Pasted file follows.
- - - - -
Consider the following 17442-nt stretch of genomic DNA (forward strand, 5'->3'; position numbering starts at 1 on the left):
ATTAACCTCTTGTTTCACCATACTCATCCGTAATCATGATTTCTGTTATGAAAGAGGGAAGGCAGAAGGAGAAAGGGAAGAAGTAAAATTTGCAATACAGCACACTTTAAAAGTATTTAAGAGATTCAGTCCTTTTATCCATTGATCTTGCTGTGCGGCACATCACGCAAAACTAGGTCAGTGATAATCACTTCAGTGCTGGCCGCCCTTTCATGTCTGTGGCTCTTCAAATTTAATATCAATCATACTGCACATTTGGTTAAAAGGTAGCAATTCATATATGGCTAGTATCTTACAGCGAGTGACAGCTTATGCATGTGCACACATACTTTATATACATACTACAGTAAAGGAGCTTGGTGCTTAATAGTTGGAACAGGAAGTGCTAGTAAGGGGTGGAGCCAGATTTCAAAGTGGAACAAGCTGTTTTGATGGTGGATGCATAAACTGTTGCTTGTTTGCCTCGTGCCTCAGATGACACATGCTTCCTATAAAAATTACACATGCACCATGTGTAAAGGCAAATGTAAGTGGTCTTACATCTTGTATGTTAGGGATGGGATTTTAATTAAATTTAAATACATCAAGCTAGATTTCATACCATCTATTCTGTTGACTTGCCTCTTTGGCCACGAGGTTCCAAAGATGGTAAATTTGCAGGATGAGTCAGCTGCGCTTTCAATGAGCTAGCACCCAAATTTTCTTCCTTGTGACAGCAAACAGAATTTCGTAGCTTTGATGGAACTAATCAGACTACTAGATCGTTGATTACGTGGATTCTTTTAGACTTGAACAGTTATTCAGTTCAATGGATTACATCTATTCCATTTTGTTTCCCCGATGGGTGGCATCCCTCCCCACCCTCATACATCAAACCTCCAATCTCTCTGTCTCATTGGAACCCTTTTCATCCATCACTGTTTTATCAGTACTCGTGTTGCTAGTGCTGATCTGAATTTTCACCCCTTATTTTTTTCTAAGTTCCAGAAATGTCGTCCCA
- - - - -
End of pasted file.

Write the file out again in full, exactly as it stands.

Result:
Consider the following 17442-nt stretch of genomic DNA (forward strand, 5'->3'; position numbering starts at 1 on the left):
ATTAACCTCTTGTTTCACCATACTCATCCGTAATCATGATTTCTGTTATGAAAGAGGGAAGGCAGAAGGAGAAAGGGAAGAAGTAAAATTTGCAATACAGCACACTTTAAAAGTATTTAAGAGATTCAGTCCTTTTATCCATTGATCTTGCTGTGCGGCACATCACGCAAAACTAGGTCAGTGATAATCACTTCAGTGCTGGCCGCCCTTTCATGTCTGTGGCTCTTCAAATTTAATATCAATCATACTGCACATTTGGTTAAAAGGTAGCAATTCATATATGGCTAGTATCTTACAGCGAGTGACAGCTTATGCATGTGCACACATACTTTATATACATACTACAGTAAAGGAGCTTGGTGCTTAATAGTTGGAACAGGAAGTGCTAGTAAGGGGTGGAGCCAGATTTCAAAGTGGAACAAGCTGTTTTGATGGTGGATGCATAAACTGTTGCTTGTTTGCCTCGTGCCTCAGATGACACATGCTTCCTATAAAAATTACACATGCACCATGTGTAAAGGCAAATGTAAGTGGTCTTACATCTTGTATGTTAGGGATGGGATTTTAATTAAATTTAAATACATCAAGCTAGATTTCATACCATCTATTCTGTTGACTTGCCTCTTTGGCCACGAGGTTCCAAAGATGGTAAATTTGCAGGATGAGTCAGCTGCGCTTTCAATGAGCTAGCACCCAAATTTTCTTCCTTGTGACAGCAAACAGAATTTCGTAGCTTTGATGGAACTAATCAGACTACTAGATCGTTGATTACGTGGATTCTTTTAGACTTGAACAGTTATTCAGTTCAATGGATTACATCTATTCCATTTTGTTTCCCCGATGGGTGGCATCCCTCCCCACCCTCATACATCAAACCTCCAATCTCTCTGTCTCATTGGAACCCTTTTCATCCATCACTGTTTTATCAGTACTCGTGTTGCTAGTGCTGATCTGAATTTTCACCCCTTATTTTTTTCTAAGTTCCAGAAATGTCGTCCCA